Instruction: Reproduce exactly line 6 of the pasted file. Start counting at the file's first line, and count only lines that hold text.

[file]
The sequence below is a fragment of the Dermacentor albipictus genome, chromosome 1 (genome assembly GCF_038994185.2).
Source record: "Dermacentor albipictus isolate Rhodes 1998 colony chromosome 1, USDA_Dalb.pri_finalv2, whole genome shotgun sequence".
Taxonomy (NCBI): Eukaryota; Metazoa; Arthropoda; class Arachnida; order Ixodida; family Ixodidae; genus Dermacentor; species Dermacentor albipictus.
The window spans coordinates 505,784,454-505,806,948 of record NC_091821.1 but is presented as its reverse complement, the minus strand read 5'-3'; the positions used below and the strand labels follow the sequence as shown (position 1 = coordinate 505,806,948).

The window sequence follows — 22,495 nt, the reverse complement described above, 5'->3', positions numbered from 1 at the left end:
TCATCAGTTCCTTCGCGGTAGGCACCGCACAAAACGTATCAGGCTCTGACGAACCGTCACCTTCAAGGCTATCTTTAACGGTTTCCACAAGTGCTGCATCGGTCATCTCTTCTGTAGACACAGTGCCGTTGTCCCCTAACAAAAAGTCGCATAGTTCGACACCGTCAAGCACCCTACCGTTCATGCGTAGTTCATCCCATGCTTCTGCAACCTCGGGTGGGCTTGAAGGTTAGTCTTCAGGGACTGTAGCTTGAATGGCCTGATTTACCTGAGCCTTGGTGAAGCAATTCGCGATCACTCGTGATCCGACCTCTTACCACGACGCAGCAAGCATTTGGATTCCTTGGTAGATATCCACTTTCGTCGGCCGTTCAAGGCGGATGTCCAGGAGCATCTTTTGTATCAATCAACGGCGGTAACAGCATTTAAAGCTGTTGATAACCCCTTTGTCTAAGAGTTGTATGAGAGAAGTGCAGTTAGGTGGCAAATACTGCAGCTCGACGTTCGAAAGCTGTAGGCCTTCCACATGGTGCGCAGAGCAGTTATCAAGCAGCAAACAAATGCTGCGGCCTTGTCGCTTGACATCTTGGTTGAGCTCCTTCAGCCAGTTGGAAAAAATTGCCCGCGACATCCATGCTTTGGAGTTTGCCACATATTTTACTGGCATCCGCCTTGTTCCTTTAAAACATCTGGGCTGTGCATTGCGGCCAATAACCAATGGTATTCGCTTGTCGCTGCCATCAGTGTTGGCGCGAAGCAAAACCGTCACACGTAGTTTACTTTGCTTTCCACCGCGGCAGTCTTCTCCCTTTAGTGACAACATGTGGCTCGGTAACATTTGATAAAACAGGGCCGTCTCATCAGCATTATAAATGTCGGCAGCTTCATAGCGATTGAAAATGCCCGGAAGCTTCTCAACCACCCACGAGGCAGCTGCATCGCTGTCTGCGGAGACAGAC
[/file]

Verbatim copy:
TCATCAGTTCCTTCGCGGTAGGCACCGCACAAAACGTATCAGGCTCTGACGAACCGTCACCTTCAAGGCTATCTTTAACGGTTTCCACAAGTGCTGCATCGGTCATCTCTTCTGTAGACACAGTGCCGTTGTCCCCTAACAAAAAGTCGCATAGTTCGACACCGTCAAGCACCCTACCGTTCATGCGTAGTTCATCCCATGCTTCTGCAACCTCGGGTGGGCTTGAAGGTTAGTCTTCAGGGACTGTAGCTTGAATGGCCTGATTTACCTGAGCCTTGGTGAAGCAATTCGCGATCACTCGTGATCCGACCTCTTACCACGACGCAGCAAGCATTTGGATTCCTTGGTAGATATCCACTTTCGTCGGCCGTTCAAGGCGGATGTCCAGGAGCATCTTTTGTATCAATCAACGGCGGTAACAGCATTTAAAGCTGTTGATAACCCCTTTGTCTAAGAGTTGTATGAGAGAAGTGCAGTTAGGTGGCAAATACTGCAGCTCGACGTTCGAAAGCTGTAGGCCTTCCACATGGTGCGCAGAGCAGTTATCAAGCAGCAAACAAATGCTGCGGCCTTGTCGCTTGACATCTTGGTTGAGCTCCTTCAGCCAGTTGGAAAAAATTGCCCGCGACATCCATGCTTTGGAGTTTGCCACATATTTTACTGGCATCCGCCTTGTTCCTTTAAAACATCTGGGCTGTGCATTGCGGCCAATAACCAATGGTATTCGCTTGTCGCTGCCATCAGTGTTGGCGCGAAGCAAAACCGTCACACGTAGTTTACTTTGCTTTCCACCGCGGCAGTCTTCTCCCTTTAGTGACAACATGTGGCTCGGTAACATTTGATAAAACAGGGCCGTCTCATCAGCATTATAAATGTCGGCAGCTTCATAGCGATTGAAAATGCCCGGAAGCTTCTCAACCACCCACGAGGCAGCTGCATCGCTGTCTGCGGAGACAGAC